Pneumocystis carinii inhibits cyclin-dependent kinase activity in lung epithelial cells

Andrew H. Limper, Maryanne Edens, Robert A. Anders, Edward B. Leof

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30 Scopus citations


Pneumocystis carinii remains an important cause of pneumonia in patients with AIDS. Attachment of the organism to epithelial cells is a central event in establishing infection, impairing the growth potential of lung epithelial cells and thereby slowing repair. In light of investigations documenting a central role for cyclin-dependent kinases in controlling the cell cycle, we addressed the hypothesis that P. carinii inhibits epithelial cell growth by interfering with host epithelial cyclin-dependent kinase (cdk) activity. We observed that P. carinii significantly impaired growth of cultured mink lung epithelial cells, with effects observed after 48-72 h of treatment. However, the kinase activity associated with p34(cdc2) or p33(cdk2) was maximally inhibited as early as 24 h after P. carinii exposure. The inhibitory effect on cyclin-dependent kinase activity was mediated by the trophozoite form of P. carinii, in that highly purified trophozoites exerted marked inhibition of p34(cdc2) activity. Growth impairment was similarly preceded by P. carinii- induced alteration in the state of epithelial cell p34(cdc2) phosphorylation, with no change in p34(cdc2) or p33(cdk2) protein levels. These data strongly suggest that the antiproliferative activity of P. carinii on respiratory epithelium is mediated in part through modulation of the host cell cycle machinery.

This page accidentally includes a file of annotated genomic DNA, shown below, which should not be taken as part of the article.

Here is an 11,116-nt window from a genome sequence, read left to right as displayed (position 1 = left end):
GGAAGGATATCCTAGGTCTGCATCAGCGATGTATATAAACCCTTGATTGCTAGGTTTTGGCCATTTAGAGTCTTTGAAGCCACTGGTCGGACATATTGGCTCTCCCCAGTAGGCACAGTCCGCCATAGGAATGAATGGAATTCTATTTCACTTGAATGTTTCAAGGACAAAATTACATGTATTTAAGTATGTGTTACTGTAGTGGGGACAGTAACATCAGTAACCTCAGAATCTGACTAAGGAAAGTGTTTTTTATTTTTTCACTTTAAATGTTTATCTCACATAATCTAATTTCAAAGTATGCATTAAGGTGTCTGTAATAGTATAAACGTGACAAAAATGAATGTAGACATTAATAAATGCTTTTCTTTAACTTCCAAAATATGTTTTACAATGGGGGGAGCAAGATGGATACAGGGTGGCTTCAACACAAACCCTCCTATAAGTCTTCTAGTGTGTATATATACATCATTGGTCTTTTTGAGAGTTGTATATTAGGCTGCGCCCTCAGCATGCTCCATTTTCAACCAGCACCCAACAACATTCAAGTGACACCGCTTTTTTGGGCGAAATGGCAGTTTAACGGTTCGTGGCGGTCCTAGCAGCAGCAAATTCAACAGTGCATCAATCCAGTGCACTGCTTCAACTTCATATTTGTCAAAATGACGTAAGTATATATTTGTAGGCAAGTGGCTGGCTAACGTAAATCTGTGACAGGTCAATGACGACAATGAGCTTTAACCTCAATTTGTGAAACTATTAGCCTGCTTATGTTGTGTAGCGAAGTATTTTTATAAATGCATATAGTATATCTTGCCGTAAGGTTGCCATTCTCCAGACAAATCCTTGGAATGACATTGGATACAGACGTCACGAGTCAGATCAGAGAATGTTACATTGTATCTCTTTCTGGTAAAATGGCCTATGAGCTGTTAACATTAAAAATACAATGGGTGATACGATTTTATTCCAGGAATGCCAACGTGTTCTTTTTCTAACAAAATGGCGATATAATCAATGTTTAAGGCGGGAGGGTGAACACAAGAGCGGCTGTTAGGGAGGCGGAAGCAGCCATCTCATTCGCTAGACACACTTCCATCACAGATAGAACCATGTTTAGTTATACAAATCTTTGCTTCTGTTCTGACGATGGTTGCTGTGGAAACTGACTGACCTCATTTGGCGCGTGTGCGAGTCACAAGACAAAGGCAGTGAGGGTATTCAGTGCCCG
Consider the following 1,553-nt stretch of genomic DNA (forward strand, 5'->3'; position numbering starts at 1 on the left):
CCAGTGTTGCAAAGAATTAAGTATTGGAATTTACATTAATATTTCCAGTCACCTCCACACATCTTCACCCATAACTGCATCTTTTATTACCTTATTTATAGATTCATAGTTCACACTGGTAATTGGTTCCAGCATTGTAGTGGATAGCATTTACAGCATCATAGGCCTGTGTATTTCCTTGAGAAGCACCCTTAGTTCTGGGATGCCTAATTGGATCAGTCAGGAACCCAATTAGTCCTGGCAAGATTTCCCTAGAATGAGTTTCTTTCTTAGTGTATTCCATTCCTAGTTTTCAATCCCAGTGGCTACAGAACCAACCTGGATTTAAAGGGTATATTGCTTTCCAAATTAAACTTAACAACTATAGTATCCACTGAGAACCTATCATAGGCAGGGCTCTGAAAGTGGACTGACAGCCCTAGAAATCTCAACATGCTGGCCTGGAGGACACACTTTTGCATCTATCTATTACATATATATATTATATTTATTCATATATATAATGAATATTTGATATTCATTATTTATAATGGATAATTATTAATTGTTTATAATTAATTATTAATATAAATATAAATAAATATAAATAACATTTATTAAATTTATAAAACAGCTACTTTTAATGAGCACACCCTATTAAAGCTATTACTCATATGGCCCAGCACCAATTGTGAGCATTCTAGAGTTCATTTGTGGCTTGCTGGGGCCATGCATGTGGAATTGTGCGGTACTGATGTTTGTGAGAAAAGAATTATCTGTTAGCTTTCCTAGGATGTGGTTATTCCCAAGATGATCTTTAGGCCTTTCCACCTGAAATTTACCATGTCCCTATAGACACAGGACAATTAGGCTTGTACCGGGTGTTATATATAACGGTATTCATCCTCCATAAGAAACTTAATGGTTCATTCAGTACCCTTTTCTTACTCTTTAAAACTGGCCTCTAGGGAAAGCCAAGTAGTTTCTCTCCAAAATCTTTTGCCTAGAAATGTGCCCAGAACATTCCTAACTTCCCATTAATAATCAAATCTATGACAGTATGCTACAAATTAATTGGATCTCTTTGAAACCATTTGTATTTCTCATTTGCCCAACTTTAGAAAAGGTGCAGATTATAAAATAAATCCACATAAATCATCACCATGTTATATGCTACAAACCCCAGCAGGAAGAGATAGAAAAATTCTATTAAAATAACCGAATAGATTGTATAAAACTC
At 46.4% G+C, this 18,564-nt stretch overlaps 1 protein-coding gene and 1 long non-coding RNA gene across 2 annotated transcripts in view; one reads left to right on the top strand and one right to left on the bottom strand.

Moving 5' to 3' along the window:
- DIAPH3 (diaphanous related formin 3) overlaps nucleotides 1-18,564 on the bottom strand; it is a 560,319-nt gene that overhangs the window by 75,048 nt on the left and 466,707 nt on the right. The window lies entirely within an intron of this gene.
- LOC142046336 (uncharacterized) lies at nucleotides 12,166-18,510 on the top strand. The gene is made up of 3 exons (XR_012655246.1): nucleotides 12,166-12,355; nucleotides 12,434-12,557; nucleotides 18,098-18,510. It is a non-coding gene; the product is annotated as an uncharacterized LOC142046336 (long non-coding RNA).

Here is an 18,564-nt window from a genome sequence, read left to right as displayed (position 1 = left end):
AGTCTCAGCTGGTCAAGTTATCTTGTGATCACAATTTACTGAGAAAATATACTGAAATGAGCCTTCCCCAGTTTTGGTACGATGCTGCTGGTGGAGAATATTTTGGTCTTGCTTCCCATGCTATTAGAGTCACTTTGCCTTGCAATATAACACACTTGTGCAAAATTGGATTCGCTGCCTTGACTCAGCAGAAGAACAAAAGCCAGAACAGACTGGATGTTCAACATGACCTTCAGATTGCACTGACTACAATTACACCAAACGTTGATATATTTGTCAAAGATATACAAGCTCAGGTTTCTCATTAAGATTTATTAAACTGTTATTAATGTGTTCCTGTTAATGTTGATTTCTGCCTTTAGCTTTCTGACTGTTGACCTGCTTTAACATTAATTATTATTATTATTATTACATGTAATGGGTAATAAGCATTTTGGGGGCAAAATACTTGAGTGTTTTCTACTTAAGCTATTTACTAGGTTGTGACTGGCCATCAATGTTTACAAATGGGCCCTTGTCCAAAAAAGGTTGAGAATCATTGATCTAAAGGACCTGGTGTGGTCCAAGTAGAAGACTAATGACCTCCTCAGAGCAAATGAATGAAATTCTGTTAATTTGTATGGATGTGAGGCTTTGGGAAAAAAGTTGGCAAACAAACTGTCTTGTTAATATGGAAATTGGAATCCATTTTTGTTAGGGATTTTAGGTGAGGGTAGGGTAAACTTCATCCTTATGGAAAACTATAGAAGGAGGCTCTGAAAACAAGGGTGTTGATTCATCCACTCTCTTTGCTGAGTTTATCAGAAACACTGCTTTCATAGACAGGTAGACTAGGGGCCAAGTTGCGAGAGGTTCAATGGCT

Original languageEnglish (US)
Pages (from-to)1148-1155
Number of pages8
JournalJournal of Clinical Investigation
Issue number5
StatePublished - Mar 1 1998


  • Cell cycle
  • Cyclin-dependent kinase
  • Epithelium
  • Pneumocystis carinii

ASJC Scopus subject areas

  • Medicine(all)


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